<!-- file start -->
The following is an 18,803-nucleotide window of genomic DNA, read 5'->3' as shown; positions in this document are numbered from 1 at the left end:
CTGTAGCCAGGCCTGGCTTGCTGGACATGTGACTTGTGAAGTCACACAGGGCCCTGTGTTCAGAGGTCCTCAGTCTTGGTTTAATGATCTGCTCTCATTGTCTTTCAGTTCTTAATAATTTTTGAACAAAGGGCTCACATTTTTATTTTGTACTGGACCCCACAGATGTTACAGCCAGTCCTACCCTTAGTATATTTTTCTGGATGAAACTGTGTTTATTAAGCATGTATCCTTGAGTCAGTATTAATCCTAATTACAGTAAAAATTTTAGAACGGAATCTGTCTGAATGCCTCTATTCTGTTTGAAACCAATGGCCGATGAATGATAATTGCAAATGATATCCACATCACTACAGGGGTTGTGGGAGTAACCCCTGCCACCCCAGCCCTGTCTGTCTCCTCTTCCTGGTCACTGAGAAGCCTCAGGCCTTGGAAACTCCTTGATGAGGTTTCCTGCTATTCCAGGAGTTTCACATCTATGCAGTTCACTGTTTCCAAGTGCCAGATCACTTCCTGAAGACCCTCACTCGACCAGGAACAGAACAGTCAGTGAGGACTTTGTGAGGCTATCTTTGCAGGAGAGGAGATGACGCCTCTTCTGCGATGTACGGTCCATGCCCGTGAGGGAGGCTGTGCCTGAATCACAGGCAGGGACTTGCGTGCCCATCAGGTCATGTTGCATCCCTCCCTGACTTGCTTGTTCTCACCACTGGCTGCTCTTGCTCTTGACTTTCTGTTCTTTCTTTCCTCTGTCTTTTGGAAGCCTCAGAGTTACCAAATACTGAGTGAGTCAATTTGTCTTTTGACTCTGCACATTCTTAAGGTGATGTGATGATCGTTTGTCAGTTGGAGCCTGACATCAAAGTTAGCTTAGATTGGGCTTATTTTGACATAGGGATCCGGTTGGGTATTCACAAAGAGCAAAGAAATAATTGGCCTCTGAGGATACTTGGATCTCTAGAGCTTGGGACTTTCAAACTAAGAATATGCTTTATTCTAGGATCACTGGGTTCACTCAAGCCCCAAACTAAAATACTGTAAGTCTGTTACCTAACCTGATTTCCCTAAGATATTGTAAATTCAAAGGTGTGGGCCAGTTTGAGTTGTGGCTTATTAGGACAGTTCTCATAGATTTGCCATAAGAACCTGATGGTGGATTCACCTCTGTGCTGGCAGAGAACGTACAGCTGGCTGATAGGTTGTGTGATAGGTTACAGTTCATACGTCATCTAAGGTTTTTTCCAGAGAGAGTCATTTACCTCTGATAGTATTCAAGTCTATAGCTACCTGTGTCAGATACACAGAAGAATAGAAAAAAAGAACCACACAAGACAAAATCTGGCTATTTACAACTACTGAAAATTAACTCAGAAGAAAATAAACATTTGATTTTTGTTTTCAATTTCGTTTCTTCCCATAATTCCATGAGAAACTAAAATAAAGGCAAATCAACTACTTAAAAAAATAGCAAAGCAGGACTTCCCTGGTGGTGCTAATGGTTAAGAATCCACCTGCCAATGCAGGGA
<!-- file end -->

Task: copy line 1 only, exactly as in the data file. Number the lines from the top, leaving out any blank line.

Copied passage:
The following is an 18,803-nucleotide window of genomic DNA, read 5'->3' as shown; positions in this document are numbered from 1 at the left end: